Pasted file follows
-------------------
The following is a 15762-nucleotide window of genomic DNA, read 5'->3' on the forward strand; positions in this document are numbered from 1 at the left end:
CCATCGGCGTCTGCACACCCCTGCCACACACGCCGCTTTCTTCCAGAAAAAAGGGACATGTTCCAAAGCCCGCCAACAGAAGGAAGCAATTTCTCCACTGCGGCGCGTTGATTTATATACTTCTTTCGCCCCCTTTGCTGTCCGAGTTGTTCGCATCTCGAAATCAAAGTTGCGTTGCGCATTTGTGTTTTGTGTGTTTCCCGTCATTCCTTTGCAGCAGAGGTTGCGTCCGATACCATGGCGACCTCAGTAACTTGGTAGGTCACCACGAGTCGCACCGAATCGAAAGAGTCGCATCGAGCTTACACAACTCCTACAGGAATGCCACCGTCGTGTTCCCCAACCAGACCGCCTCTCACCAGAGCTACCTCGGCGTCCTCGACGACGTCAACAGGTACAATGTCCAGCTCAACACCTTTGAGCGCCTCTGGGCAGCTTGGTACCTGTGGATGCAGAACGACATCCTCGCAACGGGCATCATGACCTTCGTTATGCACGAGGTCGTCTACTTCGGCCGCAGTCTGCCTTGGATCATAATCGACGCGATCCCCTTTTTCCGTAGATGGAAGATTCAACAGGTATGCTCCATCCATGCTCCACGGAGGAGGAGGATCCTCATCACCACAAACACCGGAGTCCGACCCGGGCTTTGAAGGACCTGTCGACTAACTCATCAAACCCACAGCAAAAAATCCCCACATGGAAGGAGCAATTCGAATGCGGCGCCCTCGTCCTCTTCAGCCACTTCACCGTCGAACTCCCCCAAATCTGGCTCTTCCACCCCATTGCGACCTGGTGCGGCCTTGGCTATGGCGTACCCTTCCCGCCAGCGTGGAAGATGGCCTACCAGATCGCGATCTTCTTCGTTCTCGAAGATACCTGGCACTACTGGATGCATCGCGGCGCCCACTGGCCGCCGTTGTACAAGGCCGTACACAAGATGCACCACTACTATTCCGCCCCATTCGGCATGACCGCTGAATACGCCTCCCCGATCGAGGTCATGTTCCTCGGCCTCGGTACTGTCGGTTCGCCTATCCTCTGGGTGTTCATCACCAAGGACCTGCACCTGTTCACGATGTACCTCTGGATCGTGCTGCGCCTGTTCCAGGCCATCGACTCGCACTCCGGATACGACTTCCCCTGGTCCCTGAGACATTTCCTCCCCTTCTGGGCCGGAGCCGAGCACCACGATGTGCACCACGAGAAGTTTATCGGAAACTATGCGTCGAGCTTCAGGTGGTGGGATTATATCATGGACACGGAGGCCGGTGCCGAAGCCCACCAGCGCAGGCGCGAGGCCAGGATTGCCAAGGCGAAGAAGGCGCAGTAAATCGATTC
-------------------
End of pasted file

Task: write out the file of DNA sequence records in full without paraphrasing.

The following is a 15762-nucleotide window of genomic DNA, read 5'->3' on the forward strand; positions in this document are numbered from 1 at the left end:
CCATCGGCGTCTGCACACCCCTGCCACACACGCCGCTTTCTTCCAGAAAAAAGGGACATGTTCCAAAGCCCGCCAACAGAAGGAAGCAATTTCTCCACTGCGGCGCGTTGATTTATATACTTCTTTCGCCCCCTTTGCTGTCCGAGTTGTTCGCATCTCGAAATCAAAGTTGCGTTGCGCATTTGTGTTTTGTGTGTTTCCCGTCATTCCTTTGCAGCAGAGGTTGCGTCCGATACCATGGCGACCTCAGTAACTTGGTAGGTCACCACGAGTCGCACCGAATCGAAAGAGTCGCATCGAGCTTACACAACTCCTACAGGAATGCCACCGTCGTGTTCCCCAACCAGACCGCCTCTCACCAGAGCTACCTCGGCGTCCTCGACGACGTCAACAGGTACAATGTCCAGCTCAACACCTTTGAGCGCCTCTGGGCAGCTTGGTACCTGTGGATGCAGAACGACATCCTCGCAACGGGCATCATGACCTTCGTTATGCACGAGGTCGTCTACTTCGGCCGCAGTCTGCCTTGGATCATAATCGACGCGATCCCCTTTTTCCGTAGATGGAAGATTCAACAGGTATGCTCCATCCATGCTCCACGGAGGAGGAGGATCCTCATCACCACAAACACCGGAGTCCGACCCGGGCTTTGAAGGACCTGTCGACTAACTCATCAAACCCACAGCAAAAAATCCCCACATGGAAGGAGCAATTCGAATGCGGCGCCCTCGTCCTCTTCAGCCACTTCACCGTCGAACTCCCCCAAATCTGGCTCTTCCACCCCATTGCGACCTGGTGCGGCCTTGGCTATGGCGTACCCTTCCCGCCAGCGTGGAAGATGGCCTACCAGATCGCGATCTTCTTCGTTCTCGAAGATACCTGGCACTACTGGATGCATCGCGGCGCCCACTGGCCGCCGTTGTACAAGGCCGTACACAAGATGCACCACTACTATTCCGCCCCATTCGGCATGACCGCTGAATACGCCTCCCCGATCGAGGTCATGTTCCTCGGCCTCGGTACTGTCGGTTCGCCTATCCTCTGGGTGTTCATCACCAAGGACCTGCACCTGTTCACGATGTACCTCTGGATCGTGCTGCGCCTGTTCCAGGCCATCGACTCGCACTCCGGATACGACTTCCCCTGGTCCCTGAGACATTTCCTCCCCTTCTGGGCCGGAGCCGAGCACCACGATGTGCACCACGAGAAGTTTATCGGAAACTATGCGTCGAGCTTCAGGTGGTGGGATTATATCATGGACACGGAGGCCGGTGCCGAAGCCCACCAGCGCAGGCGCGAGGCCAGGATTGCCAAGGCGAAGAAGGCGCAGTAAATCGATTC